Peer Review Quick Guide
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Justification for Research

What makes a good research question is often in the eye of the beholder, but there are several general best-practices criteria that can be used to assess the justification for research.
  1. Is the question scientifically well-posed, i.e. is it stated in a hypothetical form that leads to a research design and analysis with scientific credibility?
  2. Does the research question require data that is accessible or attainable at a reasonable cost or effort?
  3. Is the research question posed in a way that can explain variability, different outcomes under different conditions?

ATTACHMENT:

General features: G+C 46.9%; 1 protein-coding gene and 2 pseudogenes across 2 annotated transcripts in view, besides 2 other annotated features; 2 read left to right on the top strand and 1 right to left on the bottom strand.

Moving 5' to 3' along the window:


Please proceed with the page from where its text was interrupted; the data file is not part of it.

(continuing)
4. Are the units of analysis (observation) clearly identified?
  5. Is the question posed in a way that more than one result is possible, i.e. the working hypotheses can be refuted?
  6. Does the research extend our understanding of the phenomena being investigated; does it elaborate, extend, or fill in gaps in our present knowledge?
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Developed 2006 by the Faculty Development and Instructional Design Center, Northern Illinois University.